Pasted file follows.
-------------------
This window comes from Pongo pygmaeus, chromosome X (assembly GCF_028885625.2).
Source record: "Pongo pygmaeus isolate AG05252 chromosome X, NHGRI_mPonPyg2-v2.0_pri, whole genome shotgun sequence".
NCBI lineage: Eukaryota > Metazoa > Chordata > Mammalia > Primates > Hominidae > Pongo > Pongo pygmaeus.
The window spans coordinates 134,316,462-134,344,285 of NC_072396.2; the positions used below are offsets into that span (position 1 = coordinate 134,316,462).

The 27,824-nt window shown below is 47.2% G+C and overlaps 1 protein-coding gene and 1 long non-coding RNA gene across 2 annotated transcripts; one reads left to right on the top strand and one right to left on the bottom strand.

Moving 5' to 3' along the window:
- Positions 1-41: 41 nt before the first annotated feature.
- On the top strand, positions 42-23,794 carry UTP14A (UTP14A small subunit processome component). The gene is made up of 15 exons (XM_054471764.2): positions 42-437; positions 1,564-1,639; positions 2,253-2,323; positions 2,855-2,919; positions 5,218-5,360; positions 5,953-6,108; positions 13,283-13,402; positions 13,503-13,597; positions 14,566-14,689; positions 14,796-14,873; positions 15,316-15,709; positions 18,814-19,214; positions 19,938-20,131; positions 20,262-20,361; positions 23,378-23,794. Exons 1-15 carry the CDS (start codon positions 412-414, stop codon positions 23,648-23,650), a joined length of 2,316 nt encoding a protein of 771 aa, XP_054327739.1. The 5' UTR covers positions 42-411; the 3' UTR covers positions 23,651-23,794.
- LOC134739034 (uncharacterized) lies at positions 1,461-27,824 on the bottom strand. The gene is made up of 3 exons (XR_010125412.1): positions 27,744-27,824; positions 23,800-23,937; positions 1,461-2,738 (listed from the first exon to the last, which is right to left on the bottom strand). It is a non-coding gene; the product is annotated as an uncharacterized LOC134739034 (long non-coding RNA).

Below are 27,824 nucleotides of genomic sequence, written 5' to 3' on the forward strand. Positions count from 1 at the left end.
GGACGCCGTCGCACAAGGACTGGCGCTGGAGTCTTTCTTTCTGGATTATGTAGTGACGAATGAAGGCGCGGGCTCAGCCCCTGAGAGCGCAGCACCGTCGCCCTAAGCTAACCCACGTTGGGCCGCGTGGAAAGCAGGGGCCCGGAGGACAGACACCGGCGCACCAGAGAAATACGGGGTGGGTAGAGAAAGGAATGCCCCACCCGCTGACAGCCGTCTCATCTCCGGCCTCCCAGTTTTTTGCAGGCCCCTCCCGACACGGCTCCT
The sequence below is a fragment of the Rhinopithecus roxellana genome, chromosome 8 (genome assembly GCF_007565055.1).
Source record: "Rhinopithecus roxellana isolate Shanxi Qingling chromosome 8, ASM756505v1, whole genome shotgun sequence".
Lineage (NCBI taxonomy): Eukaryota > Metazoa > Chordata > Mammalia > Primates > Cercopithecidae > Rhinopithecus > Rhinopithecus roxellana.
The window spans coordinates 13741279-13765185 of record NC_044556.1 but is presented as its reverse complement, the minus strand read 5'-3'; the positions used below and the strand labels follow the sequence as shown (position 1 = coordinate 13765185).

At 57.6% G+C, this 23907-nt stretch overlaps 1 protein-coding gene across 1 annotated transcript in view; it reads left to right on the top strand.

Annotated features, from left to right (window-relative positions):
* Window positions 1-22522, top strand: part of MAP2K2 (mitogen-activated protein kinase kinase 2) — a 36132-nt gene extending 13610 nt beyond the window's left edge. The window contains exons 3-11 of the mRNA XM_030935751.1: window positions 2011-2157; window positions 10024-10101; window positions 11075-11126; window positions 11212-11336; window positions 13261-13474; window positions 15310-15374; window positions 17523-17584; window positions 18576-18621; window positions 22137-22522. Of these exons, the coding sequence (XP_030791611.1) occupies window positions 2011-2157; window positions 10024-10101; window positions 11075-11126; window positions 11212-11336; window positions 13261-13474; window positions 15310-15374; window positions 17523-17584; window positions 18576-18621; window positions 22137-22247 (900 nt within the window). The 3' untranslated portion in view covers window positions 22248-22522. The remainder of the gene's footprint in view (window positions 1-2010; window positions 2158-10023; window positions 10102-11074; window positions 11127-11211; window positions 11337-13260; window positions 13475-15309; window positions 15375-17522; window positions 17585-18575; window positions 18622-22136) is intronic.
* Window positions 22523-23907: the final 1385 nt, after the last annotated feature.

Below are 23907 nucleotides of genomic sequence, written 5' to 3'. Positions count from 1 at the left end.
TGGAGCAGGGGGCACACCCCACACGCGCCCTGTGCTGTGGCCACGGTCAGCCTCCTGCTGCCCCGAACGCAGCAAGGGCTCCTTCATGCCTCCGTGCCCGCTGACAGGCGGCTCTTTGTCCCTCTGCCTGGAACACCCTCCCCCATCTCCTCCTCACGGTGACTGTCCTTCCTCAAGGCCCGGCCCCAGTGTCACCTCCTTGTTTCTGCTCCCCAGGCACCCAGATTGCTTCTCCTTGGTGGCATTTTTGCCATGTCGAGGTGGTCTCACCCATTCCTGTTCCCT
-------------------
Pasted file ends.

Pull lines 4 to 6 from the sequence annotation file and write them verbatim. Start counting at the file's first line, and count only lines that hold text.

The window spans coordinates 134,316,462-134,344,285 of NC_072396.2; the positions used below are offsets into that span (position 1 = coordinate 134,316,462).

The 27,824-nt window shown below is 47.2% G+C and overlaps 1 protein-coding gene and 1 long non-coding RNA gene across 2 annotated transcripts; one reads left to right on the top strand and one right to left on the bottom strand.

Moving 5' to 3' along the window: